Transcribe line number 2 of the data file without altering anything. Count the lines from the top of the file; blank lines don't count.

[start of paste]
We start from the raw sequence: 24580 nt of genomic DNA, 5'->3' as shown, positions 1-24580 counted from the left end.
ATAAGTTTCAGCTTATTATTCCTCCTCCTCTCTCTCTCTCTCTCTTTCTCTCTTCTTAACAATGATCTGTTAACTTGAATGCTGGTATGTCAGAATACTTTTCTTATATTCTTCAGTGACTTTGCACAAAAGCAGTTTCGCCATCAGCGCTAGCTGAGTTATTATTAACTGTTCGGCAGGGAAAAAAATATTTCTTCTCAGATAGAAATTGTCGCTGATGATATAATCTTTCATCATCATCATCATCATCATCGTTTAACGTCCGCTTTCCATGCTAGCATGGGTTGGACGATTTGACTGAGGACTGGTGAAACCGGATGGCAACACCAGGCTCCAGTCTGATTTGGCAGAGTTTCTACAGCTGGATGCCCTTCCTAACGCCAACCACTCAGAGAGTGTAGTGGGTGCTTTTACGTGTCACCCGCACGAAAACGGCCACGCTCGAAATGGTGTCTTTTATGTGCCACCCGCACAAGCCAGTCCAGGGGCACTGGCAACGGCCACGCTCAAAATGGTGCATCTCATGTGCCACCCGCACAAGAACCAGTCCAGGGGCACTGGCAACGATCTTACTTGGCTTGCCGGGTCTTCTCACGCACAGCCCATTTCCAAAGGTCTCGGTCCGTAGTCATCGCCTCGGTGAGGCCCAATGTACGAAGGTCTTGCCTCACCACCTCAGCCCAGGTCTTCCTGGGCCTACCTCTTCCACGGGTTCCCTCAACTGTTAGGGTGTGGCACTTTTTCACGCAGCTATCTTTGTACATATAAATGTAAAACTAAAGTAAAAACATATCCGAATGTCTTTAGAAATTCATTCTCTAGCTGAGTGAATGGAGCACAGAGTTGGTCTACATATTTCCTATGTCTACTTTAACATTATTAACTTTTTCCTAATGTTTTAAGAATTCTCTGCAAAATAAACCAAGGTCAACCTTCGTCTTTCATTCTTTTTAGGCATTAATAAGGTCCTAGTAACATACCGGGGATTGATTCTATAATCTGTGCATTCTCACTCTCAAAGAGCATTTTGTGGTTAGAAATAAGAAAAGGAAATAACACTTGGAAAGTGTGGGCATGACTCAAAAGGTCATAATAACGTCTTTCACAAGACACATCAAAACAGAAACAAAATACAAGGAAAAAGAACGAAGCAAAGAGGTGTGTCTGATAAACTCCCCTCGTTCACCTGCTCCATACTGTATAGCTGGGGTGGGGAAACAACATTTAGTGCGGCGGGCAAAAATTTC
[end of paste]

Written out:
ATAAGTTTCAGCTTATTATTCCTCCTCCTCTCTCTCTCTCTCTCTTTCTCTCTTCTTAACAATGATCTGTTAACTTGAATGCTGGTATGTCAGAATACTTTTCTTATATTCTTCAGTGACTTTGCACAAAAGCAGTTTCGCCATCAGCGCTAGCTGAGTTATTATTAACTGTTCGGCAGGGAAAAAAATATTTCTTCTCAGATAGAAATTGTCGCTGATGATATAATCTTTCATCATCATCATCATCATCATCGTTTAACGTCCGCTTTCCATGCTAGCATGGGTTGGACGATTTGACTGAGGACTGGTGAAACCGGATGGCAACACCAGGCTCCAGTCTGATTTGGCAGAGTTTCTACAGCTGGATGCCCTTCCTAACGCCAACCACTCAGAGAGTGTAGTGGGTGCTTTTACGTGTCACCCGCACGAAAACGGCCACGCTCGAAATGGTGTCTTTTATGTGCCACCCGCACAAGCCAGTCCAGGGGCACTGGCAACGGCCACGCTCAAAATGGTGCATCTCATGTGCCACCCGCACAAGAACCAGTCCAGGGGCACTGGCAACGATCTTACTTGGCTTGCCGGGTCTTCTCACGCACAGCCCATTTCCAAAGGTCTCGGTCCGTAGTCATCGCCTCGGTGAGGCCCAATGTACGAAGGTCTTGCCTCACCACCTCAGCCCAGGTCTTCCTGGGCCTACCTCTTCCACGGGTTCCCTCAACTGTTAGGGTGTGGCACTTTTTCACGCAGCTATCTTTGTACATATAAATGTAAAACTAAAGTAAAAACATATCCGAATGTCTTTAGAAATTCATTCTCTAGCTGAGTGAATGGAGCACAGAGTTGGTCTACATATTTCCTATGTCTACTTTAACATTATTAACTTTTTCCTAATGTTTTAAGAATTCTCTGCAAAATAAACCAAGGTCAACCTTCGTCTTTCATTCTTTTTAGGCATTAATAAGGTCCTAGTAACATACCGGGGATTGATTCTATAATCTGTGCATTCTCACTCTCAAAGAGCATTTTGTGGTTAGAAATAAGAAAAGGAAATAACACTTGGAAAGTGTGGGCATGACTCAAAAGGTCATAATAACGTCTTTCACAAGACACATCAAAACAGAAACAAAATACAAGGAAAAAGAACGAAGCAAAGAGGTGTGTCTGATAAACTCCCCTCGTTCACCTGCTCCATACTGTATAGCTGGGGTGGGGAAACAACATTTAGTGCGGCGGGCAAAAATTTC